The area was inhabited for thousands of years by succeeding cultures of indigenous peoples. In historic times, the Ojibwe/Chippewa moved west and south from the Great Lakes region, settling across present-day Minnesota.
The village was established in 1898 with the construction of the Great North Railway. The post office was originally established as 'Tuller' in December 1898, named after the brother-in-law of the first postmaster. When this was known, residents quickly lodged protests with the Postmaster General and by the end of March 1899, it was renamed 'Cass Lake'.
The forest industry has historically supplied many jobs, but has been susceptible to boom-and-bust cycle. Between 1898 and 1923, the city was dependent on lumber mills utilizing pine from the surrounding forests. Depletion of the pine resource was followed by utilization of lower value species at a box factory which operated until 1950, and a wood treatment plant operated by Wheeler Lumber between 1949 and 1985. From 1983 until 2009, Potlatch Corporation and its successor Ainsworth operated an oriented strand board plant in nearby Farden Township, which provided employment to many residents. Cass Forest Products, an employee-owned company, operates a sawmill that has been in operation since 1939, and is one of the largest forest product producers in Minnesota. The former wood-treating plant operated by Wheeler Lumber within the city limits has been designated a Federal Superfund site, due to soil and groundwater contamination by the wood treating compounds creosote, pentachlorophenol, and ammoniacal copper arsenate.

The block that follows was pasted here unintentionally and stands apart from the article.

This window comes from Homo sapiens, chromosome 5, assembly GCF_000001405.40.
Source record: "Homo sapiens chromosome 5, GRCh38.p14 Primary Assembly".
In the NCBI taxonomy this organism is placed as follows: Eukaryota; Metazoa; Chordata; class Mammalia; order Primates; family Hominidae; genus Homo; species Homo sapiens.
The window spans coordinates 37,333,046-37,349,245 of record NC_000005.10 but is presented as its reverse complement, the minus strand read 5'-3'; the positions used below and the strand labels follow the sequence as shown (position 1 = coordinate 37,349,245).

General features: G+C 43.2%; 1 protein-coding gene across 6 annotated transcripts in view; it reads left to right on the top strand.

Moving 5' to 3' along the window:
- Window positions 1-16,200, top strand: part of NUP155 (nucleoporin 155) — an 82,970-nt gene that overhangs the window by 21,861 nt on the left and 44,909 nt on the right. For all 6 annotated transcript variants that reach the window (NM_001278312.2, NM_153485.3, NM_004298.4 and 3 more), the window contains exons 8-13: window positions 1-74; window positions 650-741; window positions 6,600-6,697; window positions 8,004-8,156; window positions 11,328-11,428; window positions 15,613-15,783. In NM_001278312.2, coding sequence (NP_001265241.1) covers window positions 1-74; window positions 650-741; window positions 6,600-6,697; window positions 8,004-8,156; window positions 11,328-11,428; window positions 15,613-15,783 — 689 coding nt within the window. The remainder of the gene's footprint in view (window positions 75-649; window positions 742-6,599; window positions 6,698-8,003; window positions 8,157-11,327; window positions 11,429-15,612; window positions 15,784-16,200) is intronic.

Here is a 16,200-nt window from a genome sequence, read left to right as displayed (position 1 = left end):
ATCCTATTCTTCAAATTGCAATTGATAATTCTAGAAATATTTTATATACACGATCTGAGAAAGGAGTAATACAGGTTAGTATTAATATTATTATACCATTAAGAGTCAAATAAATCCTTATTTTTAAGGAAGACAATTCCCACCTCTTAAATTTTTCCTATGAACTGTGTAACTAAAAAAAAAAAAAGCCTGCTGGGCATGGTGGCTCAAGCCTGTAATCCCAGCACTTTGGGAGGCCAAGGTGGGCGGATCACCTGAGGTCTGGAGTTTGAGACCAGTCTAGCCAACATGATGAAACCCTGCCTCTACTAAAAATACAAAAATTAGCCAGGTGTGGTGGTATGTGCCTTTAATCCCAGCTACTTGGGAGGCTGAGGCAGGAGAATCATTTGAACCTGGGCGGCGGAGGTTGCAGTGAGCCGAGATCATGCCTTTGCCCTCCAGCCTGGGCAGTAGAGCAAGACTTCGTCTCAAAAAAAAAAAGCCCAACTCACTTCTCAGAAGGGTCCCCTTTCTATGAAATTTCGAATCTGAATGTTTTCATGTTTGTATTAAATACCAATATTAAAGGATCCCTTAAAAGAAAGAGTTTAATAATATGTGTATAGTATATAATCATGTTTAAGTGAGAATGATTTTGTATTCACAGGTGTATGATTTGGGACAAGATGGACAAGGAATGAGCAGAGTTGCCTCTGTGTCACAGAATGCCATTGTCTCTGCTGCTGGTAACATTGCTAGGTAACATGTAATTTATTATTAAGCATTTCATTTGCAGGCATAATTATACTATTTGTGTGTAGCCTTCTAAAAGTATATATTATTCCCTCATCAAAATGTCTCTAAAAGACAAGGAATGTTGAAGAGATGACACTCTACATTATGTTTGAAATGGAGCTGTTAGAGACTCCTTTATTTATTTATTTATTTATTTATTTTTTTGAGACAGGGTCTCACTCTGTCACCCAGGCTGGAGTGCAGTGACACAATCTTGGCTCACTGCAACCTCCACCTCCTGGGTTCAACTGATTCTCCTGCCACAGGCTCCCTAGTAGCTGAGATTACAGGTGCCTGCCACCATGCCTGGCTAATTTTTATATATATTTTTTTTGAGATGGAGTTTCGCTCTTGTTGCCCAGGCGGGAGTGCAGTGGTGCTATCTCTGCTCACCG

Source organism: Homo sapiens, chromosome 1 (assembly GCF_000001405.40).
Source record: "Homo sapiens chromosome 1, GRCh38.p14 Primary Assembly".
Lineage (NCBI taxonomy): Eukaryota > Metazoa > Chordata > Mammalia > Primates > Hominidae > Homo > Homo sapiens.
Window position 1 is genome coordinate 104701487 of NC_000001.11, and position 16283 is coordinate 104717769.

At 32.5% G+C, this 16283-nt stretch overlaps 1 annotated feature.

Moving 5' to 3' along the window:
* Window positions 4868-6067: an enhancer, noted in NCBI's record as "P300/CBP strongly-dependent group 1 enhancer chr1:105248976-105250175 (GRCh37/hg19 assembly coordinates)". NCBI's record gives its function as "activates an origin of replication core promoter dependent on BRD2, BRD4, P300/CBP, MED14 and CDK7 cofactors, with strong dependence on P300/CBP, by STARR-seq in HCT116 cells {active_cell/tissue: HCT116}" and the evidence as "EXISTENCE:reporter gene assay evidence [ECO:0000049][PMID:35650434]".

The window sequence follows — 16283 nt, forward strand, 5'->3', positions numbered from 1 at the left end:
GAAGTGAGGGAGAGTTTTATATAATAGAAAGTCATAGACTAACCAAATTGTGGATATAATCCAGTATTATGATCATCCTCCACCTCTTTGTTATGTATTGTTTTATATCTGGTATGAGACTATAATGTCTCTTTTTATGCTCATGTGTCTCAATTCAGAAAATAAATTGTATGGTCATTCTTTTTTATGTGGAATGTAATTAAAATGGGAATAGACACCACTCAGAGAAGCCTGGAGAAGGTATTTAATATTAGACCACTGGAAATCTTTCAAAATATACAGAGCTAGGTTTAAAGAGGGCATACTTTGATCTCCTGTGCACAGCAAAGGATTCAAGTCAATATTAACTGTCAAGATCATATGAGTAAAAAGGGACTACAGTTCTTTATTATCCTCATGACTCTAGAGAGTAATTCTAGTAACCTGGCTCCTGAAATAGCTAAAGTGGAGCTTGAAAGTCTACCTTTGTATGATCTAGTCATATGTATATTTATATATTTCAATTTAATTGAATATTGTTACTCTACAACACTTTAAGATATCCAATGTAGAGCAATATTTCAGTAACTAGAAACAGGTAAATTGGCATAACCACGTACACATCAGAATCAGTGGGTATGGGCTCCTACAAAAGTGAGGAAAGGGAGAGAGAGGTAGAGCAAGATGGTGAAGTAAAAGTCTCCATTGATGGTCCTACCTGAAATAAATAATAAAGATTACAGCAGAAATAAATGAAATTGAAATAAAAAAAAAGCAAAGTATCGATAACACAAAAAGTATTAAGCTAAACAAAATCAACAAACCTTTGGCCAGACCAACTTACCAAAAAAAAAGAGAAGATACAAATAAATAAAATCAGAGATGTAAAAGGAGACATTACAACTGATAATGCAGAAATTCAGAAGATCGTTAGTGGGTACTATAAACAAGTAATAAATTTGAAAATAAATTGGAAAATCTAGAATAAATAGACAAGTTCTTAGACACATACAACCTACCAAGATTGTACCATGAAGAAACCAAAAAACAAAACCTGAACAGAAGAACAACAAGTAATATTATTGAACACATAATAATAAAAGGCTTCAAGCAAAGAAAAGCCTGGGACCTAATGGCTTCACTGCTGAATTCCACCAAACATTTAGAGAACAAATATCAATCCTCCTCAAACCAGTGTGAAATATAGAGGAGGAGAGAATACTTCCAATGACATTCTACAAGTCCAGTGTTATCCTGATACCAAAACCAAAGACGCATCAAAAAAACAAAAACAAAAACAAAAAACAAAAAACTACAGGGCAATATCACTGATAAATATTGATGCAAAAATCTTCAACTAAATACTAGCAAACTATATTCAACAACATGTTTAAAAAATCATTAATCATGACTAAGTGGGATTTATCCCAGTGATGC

In 2005 Elaine Fleming was the first Native American to be elected as mayor of the town.
Read more about this topic: Cass Lake, Minnesota
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